Jean Poh’s family has been in the jewelry business for four generations. And, for the most part, the industry has operated much the same as it always has, she says.
Following a professional detour in which she worked as an attorney and angel investor, Poh made her way back to the jewelry business. She began to design jewelry herself and after interacting with retailers she says she saw an opportunity to transform how fine jewelry is marketed and sold to consumers.
“We’re bridging the gap between an Old World industry and a modern personalized experience for jewelry that hasn’t existed,” she says of her startup, Swoonery.
Swoonery operates an e-commerce website with fine jewelry made by 73 designers, such as Akillis, VanLeles, and Elie Top. (The startup, which has raised about $1.8 million from investors such as Carmen Busquets, an early investor in Net-a-Porter, also operates a showroom on Fifth Avenue in Midtown New York.)
Poh says she believes it’s important to bring aboard tech tools like artificial intelligence and visual search to better connect consumers to the set of earrings, necklace, or ring they’re most likely to covet—and buy. “The entire browsing experience is completely tailored to your aesthetic,” she says of Swoonery.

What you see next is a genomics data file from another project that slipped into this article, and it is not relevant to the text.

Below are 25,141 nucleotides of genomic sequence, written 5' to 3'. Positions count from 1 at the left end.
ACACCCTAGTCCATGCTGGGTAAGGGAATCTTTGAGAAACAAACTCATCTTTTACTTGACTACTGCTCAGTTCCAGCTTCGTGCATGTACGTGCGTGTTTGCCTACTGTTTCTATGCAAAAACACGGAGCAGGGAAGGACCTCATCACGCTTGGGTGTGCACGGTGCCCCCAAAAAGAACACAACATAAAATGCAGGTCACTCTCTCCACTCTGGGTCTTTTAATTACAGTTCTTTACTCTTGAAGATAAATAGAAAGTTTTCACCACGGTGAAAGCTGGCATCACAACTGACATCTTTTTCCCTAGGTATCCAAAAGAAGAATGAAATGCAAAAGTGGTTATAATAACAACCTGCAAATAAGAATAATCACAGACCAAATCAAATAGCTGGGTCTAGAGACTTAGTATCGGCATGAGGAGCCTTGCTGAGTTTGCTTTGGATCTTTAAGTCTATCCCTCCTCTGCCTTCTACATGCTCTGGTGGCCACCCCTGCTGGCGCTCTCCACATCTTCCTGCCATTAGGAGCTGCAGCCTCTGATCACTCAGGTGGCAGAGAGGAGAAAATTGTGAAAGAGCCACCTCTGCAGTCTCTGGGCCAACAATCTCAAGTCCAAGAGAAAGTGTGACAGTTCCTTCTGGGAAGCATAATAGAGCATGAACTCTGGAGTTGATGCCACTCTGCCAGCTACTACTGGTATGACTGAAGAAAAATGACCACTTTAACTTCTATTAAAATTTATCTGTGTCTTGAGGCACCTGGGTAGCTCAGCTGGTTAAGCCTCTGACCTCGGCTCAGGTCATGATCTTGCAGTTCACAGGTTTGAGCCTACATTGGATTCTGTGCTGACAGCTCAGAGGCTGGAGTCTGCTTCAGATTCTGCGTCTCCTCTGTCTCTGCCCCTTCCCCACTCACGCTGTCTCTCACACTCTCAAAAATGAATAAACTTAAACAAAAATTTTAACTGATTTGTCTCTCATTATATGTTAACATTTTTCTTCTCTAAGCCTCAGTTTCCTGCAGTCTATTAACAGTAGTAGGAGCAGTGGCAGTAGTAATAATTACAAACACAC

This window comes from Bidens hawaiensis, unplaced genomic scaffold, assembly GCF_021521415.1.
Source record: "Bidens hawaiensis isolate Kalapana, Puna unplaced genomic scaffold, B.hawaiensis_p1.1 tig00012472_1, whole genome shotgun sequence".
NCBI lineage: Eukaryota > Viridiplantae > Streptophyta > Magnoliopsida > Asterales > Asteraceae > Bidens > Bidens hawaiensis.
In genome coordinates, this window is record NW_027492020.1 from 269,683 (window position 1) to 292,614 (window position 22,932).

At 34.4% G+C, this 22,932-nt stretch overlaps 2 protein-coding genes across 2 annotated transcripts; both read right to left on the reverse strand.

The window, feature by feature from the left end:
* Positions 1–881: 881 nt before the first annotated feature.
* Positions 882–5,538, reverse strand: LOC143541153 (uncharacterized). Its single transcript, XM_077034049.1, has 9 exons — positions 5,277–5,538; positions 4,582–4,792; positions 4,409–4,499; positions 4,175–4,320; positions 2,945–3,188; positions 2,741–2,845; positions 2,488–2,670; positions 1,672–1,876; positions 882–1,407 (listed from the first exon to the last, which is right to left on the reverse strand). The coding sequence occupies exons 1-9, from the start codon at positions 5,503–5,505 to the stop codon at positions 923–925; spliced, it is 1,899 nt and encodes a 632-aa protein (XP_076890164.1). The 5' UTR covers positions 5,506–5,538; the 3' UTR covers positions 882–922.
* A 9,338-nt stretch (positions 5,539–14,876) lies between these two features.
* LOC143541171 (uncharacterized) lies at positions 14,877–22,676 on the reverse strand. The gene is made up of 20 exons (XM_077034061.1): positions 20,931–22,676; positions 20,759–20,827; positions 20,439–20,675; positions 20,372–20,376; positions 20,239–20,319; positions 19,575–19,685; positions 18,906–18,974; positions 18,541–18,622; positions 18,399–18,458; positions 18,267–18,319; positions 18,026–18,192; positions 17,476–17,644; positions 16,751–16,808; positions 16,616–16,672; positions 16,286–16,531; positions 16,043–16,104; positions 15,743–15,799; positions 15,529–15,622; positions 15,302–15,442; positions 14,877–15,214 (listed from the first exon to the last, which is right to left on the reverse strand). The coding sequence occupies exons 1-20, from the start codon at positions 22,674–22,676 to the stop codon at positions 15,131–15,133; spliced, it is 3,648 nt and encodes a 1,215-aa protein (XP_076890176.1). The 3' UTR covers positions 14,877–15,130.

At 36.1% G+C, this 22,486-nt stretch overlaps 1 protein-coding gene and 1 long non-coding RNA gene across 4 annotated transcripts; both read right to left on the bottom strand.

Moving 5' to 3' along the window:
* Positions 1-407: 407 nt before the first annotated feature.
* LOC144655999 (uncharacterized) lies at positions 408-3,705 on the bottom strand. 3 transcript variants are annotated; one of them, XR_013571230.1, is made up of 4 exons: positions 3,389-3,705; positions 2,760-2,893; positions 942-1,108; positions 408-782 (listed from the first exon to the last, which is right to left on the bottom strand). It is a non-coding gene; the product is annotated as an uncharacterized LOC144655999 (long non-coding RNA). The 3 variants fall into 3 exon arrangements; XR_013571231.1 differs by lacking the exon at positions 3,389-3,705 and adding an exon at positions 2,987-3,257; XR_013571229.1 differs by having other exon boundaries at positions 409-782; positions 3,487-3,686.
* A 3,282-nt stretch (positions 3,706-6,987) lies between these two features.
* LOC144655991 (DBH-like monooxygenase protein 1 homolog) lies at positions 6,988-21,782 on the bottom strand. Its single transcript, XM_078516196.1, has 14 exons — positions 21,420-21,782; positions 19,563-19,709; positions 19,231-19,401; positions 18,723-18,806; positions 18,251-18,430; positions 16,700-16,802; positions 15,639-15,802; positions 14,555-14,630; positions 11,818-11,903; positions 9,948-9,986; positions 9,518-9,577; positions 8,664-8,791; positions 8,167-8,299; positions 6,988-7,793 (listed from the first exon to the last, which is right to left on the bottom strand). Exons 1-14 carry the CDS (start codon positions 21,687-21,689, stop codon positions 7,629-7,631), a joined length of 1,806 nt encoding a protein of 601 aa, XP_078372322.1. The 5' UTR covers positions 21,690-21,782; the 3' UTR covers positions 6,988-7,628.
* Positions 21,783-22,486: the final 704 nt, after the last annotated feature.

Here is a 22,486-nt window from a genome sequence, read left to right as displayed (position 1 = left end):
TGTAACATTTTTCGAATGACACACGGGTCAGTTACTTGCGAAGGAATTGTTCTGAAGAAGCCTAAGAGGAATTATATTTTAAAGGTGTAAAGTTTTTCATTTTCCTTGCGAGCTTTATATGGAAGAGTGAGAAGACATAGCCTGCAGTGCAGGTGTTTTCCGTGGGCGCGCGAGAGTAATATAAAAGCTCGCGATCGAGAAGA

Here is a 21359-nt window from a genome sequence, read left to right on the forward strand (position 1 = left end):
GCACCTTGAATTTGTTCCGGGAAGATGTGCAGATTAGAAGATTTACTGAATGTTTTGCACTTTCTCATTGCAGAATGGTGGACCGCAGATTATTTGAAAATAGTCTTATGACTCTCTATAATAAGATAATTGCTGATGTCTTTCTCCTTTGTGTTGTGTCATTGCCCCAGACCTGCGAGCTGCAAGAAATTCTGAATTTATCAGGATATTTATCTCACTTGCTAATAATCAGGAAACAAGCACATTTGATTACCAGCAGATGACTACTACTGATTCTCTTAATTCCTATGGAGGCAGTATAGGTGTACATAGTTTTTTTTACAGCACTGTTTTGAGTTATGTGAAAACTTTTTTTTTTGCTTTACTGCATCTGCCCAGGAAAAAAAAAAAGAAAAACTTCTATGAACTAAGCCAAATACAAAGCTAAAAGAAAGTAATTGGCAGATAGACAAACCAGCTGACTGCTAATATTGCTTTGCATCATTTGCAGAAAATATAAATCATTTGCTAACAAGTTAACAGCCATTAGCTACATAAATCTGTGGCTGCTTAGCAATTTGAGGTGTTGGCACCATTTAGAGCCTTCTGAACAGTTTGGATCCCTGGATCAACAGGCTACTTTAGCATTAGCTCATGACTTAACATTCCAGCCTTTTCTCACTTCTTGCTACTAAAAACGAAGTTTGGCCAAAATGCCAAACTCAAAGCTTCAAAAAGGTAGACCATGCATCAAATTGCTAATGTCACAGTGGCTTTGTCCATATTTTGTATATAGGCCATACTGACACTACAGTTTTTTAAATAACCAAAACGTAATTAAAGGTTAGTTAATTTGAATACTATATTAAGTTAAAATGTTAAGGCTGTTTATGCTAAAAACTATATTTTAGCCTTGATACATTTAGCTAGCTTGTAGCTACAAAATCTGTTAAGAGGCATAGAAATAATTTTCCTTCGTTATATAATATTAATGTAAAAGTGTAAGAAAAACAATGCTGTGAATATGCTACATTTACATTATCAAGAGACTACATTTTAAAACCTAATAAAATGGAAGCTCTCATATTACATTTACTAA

Swoonery asks a new user to create an account and complete a brief survey of preferences by clicking on at least five images of jewelry that the individual believes represents their style. An algorithm then uses that data to give search results of jewelry it believes reflects those personal preferences.
Currently, only 25 percent of online shoppers worldwide say the relevant product recommendations many e-commerce sites display are items that actually interest them, according to a survey by SAP. That number is even lower in the US, with only 17 percent of shoppers being connected to the products they are wanting to buy.
And without those sorts of guideposts, Poh says “the sheer amount of choice makes it overwhelming for consumers.” Traditional search using keywords is sometimes not enough to find a specific product, she says.
“The description could be white T-shirt, but that could be minimalist Calvin Klein or something that’s floral or ruffle-y,” Poh adds.
Unlike most jewelry retailers, the three-year-old Swoonery does not stock much inventory in the hopes of making future sales. Instead, the company uses an asset-light business model in which it acts as an intermediary between customer and the designer, making purchases and deliveries only after an order is placed. That system allows Swoonery to, have access to a broader range of styles and sizes than a typical jewelry retailer, Poh says.
“Otherwise there is uneven distribution because the cost of [holding] inventory is so high,” she says. “There are only one or two sizes scattered across the country or world.”